The one thing Africa still has an advantage of over other continents its vast vacant lands. Land cannot be supposedly owned by anyone but in every country and continent, we have the huge land owners who acquire these through inheritance, purchase or position. In Africa, one of such owners is King Mswati , the Third of Eswatini and in this article we shall take a bio-pic of this king and how he acquired his vast estates and wealth. But first, let us dig into this massive land owner’s early life
Mswati The Third is one of many sons fathered by the previous king, Sobhuza II who had more than 125 wives during his reign of 82 years, and the only child of Ntfombi Tfwala, one of Sobhuza's younger wives. He was born at the Raleigh Fitkin Memorial Hospital in Manzini, four months before Eswatini attained independence from the United Kingdom. His birth name was Makhosetive translated "Kings of Nations", in reference to the heads of state who visited eSwatini that year for the independence celebrations.
As a young prince, Makhosetive attended Masundwini Primary School and later Lozitha Palace School. He sat for the Swaziland Primary Certificate examination in December 1982 at Phondo Royal Residence and received First Class with merit in Mathematics and English. He developed a great interest in the royal guard, becoming the first young cadet to join the Umbutfo Swaziland Defence Force.
When King Sobhuza II died on 21 August 1982, the Great Council of State selected the 14-year-old prince Makhosetive to be the next king. For the next four years two wives of Sobhuza II, Queen Dzeliwe Shongwe from 1982 to 1983 and Queen Ntfombi Tfwala from 1983 to 1986, served as regent while he continued his education in the United Kingdom, attending Sherborne School International College, before he was called back to ascend to the throne.
Mswati was introduced as Crown Prince in September 1983 and was crowned king on 25 April 1986, aged 18 years and 6 days, and thus making him the youngest reigning monarch until the ascension of King Jigme Khesar Namgyel Wangchuck of Bhutan on 14 December 2006; he was also the youngest head of state until Joseph Kabila took office on 26 January 2001 as President of the Democratic Republic of the Congo. The king and his mother, whose title is Indlovukati translated "Great She-Elephant", rule jointly.Today King Mswati III is Africa's last absolute monarch in the sense that he has the power to choose the prime minister, other top government posts and top traditional posts. Even though he makes the appointments, he still has to get special advice from the queen mother and council, for example when he chooses the prime minister. In matters of cabinet appointments, he gets advice from the prime minister. He ruled by decree, but did restore the nation's Parliament, which had been dissolved by his father in order to ensure concentration of power remained with the king.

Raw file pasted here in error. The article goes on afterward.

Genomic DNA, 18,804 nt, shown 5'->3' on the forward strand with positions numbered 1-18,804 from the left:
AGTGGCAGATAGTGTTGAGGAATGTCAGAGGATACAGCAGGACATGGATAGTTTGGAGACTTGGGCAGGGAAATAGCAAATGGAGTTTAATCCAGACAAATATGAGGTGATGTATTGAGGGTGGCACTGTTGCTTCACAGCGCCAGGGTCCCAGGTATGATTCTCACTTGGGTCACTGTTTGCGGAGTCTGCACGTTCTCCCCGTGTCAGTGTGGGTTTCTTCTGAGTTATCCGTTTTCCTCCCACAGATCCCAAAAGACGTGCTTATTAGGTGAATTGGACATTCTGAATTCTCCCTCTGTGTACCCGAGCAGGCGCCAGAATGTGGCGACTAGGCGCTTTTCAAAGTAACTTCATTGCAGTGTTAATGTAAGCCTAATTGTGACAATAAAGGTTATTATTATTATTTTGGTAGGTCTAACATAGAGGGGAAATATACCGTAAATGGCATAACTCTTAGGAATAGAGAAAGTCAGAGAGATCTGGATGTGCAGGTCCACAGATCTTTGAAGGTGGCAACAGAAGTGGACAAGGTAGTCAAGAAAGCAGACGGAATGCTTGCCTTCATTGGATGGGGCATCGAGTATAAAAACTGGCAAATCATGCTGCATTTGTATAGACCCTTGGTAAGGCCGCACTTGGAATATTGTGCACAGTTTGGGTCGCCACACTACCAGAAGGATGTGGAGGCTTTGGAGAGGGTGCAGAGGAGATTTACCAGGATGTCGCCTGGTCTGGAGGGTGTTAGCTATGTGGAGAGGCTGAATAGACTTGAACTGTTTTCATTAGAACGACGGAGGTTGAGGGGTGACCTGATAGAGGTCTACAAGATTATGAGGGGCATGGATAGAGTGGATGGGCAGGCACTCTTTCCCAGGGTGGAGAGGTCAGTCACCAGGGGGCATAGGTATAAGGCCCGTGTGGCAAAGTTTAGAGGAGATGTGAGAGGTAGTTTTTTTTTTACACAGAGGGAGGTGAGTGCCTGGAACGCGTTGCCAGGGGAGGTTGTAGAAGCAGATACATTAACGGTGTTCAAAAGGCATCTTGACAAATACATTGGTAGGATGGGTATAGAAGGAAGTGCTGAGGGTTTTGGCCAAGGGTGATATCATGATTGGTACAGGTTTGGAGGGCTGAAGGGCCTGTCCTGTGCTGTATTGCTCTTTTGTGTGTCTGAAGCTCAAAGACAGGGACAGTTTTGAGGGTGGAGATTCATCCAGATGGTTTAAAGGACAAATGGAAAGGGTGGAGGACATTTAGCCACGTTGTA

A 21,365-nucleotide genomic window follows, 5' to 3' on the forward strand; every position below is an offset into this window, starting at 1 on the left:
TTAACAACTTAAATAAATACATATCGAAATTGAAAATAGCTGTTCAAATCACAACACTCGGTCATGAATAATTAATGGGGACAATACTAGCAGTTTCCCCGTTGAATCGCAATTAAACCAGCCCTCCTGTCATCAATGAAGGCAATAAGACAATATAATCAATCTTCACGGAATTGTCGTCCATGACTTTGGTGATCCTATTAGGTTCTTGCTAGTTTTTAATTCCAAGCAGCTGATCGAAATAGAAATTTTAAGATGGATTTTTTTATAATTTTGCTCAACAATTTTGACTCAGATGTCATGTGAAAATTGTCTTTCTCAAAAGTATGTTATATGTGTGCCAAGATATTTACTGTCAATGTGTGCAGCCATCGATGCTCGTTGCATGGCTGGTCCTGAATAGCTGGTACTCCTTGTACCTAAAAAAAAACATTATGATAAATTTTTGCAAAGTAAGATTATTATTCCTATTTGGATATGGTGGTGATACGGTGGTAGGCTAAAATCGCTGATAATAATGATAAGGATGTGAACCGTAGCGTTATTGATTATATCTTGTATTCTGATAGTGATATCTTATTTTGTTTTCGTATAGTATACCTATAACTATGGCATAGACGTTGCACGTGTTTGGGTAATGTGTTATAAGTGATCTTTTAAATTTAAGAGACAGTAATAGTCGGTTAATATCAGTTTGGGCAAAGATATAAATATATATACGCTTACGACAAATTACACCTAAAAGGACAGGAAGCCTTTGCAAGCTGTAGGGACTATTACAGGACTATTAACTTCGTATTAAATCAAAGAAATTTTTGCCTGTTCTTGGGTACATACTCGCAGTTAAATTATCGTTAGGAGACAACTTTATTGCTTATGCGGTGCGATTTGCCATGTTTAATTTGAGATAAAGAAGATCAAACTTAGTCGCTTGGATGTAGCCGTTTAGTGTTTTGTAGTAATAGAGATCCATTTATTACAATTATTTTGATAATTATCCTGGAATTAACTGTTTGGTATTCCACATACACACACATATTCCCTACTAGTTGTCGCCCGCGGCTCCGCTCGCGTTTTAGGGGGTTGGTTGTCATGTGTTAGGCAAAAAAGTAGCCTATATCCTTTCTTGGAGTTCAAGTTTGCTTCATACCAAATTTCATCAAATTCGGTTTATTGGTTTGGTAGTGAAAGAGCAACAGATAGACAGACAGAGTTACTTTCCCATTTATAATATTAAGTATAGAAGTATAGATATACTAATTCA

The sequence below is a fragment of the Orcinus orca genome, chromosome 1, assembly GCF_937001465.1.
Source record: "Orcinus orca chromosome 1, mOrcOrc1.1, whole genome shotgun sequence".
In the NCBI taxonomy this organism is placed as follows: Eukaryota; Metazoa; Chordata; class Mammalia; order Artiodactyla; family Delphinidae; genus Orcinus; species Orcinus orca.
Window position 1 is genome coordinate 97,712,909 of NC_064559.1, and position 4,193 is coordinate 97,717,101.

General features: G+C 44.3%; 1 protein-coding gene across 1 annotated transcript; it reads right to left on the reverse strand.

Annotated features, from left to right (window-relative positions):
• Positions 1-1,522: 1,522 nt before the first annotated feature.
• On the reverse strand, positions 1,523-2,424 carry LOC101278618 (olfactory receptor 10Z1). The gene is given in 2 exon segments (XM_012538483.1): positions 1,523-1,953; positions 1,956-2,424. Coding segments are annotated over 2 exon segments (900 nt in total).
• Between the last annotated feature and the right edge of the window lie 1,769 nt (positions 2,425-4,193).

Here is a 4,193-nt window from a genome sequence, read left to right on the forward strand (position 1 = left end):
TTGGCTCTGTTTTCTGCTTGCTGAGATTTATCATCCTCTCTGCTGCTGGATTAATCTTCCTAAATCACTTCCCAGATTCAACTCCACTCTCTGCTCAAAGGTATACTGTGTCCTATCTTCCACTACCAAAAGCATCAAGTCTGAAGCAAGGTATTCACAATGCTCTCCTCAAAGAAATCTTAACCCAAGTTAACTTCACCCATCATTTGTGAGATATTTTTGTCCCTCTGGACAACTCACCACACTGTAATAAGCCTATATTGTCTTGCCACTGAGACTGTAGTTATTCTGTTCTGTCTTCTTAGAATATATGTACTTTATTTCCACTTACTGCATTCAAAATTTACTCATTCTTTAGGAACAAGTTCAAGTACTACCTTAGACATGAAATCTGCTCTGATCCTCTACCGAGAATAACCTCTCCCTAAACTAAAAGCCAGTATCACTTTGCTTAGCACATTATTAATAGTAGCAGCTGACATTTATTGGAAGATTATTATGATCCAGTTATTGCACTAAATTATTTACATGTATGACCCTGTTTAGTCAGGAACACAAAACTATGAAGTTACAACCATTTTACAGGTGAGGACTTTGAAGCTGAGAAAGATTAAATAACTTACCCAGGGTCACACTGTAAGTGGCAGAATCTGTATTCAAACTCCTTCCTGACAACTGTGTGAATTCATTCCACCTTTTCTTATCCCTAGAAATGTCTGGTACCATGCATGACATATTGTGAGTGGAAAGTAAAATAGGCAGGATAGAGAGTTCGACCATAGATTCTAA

Mswati has been criticized for his lavish lifestyle, especially by the media; in one report he was accused of living a luxurious lifestyle while the people of his country starve. In the 2014 national budget, parliament allocated $61million for the King's annual household budget, while 63% of Swazis live on less than $1.25 per day. Following criticism of his purchase of luxury cars, including a $500,000 DaimlerChrysler's flagship Maybach 62 luxury automobile, he banned the photography of his vehicles. According to the Forbes 2009 list of the World's 15 Richest Royals, King Mswati is worth a reported $200 million. In January 2004 the Times of Swaziland reported that the king asked his government to spend about $15million to redecorate three main palaces and build others for each of his 11 wives. The Prime Minister's Office issued a press statement saying the article in the Times of Swaziland was "reckless and untrue" and that the proposal was for the construction of 5 State Houses, not Palaces, and the cost was only €19.9millionwhich is ironically $24million. Later that year the go-ahead was given to build five new buildings at a cost of more than $4million out of public funds.
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